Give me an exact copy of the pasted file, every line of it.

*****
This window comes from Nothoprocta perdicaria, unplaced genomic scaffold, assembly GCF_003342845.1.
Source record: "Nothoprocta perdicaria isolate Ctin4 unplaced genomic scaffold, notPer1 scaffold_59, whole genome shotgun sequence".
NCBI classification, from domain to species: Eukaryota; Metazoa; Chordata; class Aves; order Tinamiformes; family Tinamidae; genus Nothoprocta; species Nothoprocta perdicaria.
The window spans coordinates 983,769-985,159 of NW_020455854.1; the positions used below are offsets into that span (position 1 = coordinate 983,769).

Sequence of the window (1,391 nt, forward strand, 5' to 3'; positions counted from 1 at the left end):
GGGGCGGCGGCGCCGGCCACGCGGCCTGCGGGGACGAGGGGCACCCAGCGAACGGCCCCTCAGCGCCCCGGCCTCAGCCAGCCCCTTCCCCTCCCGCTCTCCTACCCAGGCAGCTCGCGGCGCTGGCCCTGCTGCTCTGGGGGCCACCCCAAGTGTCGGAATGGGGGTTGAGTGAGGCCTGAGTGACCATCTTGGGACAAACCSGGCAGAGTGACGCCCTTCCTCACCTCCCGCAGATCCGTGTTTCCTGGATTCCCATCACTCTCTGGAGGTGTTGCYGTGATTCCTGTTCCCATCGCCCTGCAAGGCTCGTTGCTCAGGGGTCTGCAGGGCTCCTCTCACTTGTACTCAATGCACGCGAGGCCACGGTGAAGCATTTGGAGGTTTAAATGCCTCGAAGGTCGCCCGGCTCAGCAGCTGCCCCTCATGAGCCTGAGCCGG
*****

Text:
This window comes from Nothoprocta perdicaria, unplaced genomic scaffold, assembly GCF_003342845.1.
Source record: "Nothoprocta perdicaria isolate Ctin4 unplaced genomic scaffold, notPer1 scaffold_59, whole genome shotgun sequence".
NCBI classification, from domain to species: Eukaryota; Metazoa; Chordata; class Aves; order Tinamiformes; family Tinamidae; genus Nothoprocta; species Nothoprocta perdicaria.
The window spans coordinates 983,769-985,159 of NW_020455854.1; the positions used below are offsets into that span (position 1 = coordinate 983,769).

Sequence of the window (1,391 nt, forward strand, 5' to 3'; positions counted from 1 at the left end):
GGGGCGGCGGCGCCGGCCACGCGGCCTGCGGGGACGAGGGGCACCCAGCGAACGGCCCCTCAGCGCCCCGGCCTCAGCCAGCCCCTTCCCCTCCCGCTCTCCTACCCAGGCAGCTCGCGGCGCTGGCCCTGCTGCTCTGGGGGCCACCCCAAGTGTCGGAATGGGGGTTGAGTGAGGCCTGAGTGACCATCTTGGGACAAACCSGGCAGAGTGACGCCCTTCCTCACCTCCCGCAGATCCGTGTTTCCTGGATTCCCATCACTCTCTGGAGGTGTTGCYGTGATTCCTGTTCCCATCGCCCTGCAAGGCTCGTTGCTCAGGGGTCTGCAGGGCTCCTCTCACTTGTACTCAATGCACGCGAGGCCACGGTGAAGCATTTGGAGGTTTAAATGCCTCGAAGGTCGCCCGGCTCAGCAGCTGCCCCTCATGAGCCTGAGCCGG